Rent In Search of Mozart (2006)

3.8 of 5 from 50 ratings
2h 8min
Unavailable
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Synopsis:
Produced in association with the world's leading orchestras and musicians... told through a 25,000 mile journey along every route Mozart followed... this is a detective story that travels to the heart of old Europe... and the heart of genius itself.
Actors:
Frank Adams-Brown, , , , , , ,
Directors:
Narrated By:
Juliet Stevenson
Writers:
Phil Grabsky
Studio:
Seventh Art Productions
Genres:
Documentary, Music & Musicals, Performing Arts, Special Interest
BBFC:
Release Date:
23/01/2006
Run Time:
128 minutes
Languages:
English
Subtitles:
Chinese, French, German, Italian, Japanese, Spanish
DVD Regions:
Region 0 (All)
Formats:
NTSC
Aspect Ratio:
Widescreen 1.77:1
Colour:
Colour
Bonus:
  • Interview with the Director Phil Grabsky
  • Theatrical Trailer for 'The Boy who Plays on the Buddhas of Bamiyan'

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Reviews (1) of In Search of Mozart

Mozart's Achievement Confirmed - In Search of Mozart review by CV

Spoiler Alert
11/01/2021

This excellent documentary is the product of the unstinting and dedicated efforts of Phil Grabsky which celebrates the life of Mozart. Ten hours of material were cut down to two but it is astonishing how much music is discussed and heard as well as much biographical information is given. Highpoints for me were the demonstration of a short keyboard piece, composed when Mozart was five(?), where the last phrase of the piece had an insertion of two extra bars which fitted perfectly. Many a minor composer has written pleasing tunes and interesting harmony but it this preoccupation with and development of form that becomes the manifestation of Mozart's genius. Mozart's disclosing of the jealously-guarded music to Allegri's Miserere at the Sistine Chapel by writing it out from memory is mentioned but is explained by Mozart having a photocopy facility of memory as though he remembered all the notes in a sequence. It was his appreciation and perception of overall form (for the piece is quite repetitive) that enabled him to put the details of individual notes in later that enabled him to memorize the whole.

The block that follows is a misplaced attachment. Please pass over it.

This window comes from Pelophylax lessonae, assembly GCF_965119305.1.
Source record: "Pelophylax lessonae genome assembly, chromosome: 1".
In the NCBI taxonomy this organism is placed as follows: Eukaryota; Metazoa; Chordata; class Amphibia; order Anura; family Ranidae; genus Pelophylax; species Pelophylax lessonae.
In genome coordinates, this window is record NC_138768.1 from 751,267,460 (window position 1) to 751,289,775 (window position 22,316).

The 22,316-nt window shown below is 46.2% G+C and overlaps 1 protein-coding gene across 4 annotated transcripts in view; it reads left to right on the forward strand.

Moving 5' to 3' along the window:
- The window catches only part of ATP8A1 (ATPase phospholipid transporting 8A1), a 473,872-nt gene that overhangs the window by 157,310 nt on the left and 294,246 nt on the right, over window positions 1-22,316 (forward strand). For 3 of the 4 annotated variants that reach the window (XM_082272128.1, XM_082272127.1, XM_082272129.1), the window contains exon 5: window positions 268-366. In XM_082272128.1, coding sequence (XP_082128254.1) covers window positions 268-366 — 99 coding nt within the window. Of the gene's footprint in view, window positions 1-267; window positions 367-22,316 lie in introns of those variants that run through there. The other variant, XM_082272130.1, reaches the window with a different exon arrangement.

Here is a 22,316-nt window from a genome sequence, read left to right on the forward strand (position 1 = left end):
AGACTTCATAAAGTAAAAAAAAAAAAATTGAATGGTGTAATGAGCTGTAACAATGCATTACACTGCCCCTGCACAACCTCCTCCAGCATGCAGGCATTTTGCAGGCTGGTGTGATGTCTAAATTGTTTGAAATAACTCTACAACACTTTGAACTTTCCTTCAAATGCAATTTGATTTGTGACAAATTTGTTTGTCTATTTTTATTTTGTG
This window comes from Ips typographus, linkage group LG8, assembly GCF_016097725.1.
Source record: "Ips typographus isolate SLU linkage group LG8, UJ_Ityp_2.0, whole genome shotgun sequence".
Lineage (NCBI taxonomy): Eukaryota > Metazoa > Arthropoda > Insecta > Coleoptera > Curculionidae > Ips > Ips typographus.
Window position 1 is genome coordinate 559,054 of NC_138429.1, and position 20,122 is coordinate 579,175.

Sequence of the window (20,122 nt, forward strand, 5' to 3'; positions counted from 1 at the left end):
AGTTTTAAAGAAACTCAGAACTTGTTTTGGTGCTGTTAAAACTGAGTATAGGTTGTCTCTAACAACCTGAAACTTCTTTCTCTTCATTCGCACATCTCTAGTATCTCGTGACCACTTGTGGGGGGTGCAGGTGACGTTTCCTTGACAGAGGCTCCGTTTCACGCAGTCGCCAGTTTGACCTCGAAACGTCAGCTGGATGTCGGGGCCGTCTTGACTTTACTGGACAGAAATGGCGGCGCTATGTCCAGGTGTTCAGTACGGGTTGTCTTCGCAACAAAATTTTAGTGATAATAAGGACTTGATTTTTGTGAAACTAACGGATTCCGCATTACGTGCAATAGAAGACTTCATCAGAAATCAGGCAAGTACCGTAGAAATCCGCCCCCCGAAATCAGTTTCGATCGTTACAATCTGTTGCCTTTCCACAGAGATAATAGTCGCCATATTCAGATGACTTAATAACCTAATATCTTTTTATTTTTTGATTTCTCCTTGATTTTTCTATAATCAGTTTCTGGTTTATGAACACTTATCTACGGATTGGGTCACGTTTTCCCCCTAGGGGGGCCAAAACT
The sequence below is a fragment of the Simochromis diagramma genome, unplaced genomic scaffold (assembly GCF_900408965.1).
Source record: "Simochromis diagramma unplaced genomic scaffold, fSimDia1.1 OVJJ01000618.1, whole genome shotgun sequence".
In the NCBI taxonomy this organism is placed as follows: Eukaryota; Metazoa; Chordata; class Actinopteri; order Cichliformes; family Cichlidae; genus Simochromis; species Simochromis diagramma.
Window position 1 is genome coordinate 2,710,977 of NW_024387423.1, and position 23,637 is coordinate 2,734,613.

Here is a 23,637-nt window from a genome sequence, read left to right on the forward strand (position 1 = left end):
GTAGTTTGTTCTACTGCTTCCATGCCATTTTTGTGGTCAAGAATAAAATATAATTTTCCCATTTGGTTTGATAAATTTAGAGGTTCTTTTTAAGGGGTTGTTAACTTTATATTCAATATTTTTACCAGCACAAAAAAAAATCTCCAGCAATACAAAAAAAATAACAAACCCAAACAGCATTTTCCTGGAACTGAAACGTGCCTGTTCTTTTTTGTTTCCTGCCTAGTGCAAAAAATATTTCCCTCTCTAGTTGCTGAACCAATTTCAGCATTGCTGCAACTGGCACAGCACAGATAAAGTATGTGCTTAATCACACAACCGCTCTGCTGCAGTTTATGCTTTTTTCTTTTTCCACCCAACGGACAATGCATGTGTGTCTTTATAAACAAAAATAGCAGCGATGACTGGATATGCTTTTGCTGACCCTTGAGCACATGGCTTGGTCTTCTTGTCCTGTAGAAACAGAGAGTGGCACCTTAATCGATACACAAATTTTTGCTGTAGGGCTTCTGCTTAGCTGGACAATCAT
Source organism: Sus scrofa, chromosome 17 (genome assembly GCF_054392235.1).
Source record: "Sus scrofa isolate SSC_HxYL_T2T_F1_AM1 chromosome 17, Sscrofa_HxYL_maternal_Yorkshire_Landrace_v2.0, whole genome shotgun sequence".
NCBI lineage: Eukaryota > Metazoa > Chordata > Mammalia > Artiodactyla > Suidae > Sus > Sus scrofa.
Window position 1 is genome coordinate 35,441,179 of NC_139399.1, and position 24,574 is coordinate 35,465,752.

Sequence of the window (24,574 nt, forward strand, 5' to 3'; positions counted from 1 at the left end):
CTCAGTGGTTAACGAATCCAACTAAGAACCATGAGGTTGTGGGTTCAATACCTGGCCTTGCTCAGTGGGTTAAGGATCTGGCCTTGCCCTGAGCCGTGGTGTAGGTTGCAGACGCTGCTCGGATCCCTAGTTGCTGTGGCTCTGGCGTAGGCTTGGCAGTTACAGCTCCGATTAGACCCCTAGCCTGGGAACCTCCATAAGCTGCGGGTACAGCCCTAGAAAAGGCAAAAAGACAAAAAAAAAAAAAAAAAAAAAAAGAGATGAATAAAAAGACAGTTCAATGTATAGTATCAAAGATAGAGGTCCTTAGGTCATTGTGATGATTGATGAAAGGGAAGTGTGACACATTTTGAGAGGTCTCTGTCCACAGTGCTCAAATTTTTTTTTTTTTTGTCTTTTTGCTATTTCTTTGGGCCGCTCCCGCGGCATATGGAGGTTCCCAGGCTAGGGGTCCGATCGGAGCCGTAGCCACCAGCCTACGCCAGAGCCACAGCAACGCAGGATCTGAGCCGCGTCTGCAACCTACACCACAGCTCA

Another highpoint was the opening of the early symphony in A major where the first few bars explode with youthful genius of thematic invention and sonorous brilliance. His friendships and family relationships are well discussed but spare a thought for his sister Nannerl whose own genius was sacrificed for the advancement of the male sibling of the family! Jane Glover's book "Mozart's Women" is a very moving read about the lives of his sister, wife and other singers he wrote music for.

The interview as a Special Feature is also worth an extra star where the unpretentious director gives a very detailed and extremely interesting description of the process of making the film and what he learnt. He revises one or two given opinions as a result of his research such as his view that Leopold Mozart, the father, is not the slave-driver many biographers make him out to be.

Some of the greatest pleasures of watching films is the added bonus of the Special Features which are so often a great revelation in themselves. This is why I choose cinemaparadiso's DVD service as opposed to others that merely stream films where you don't get any added extras.

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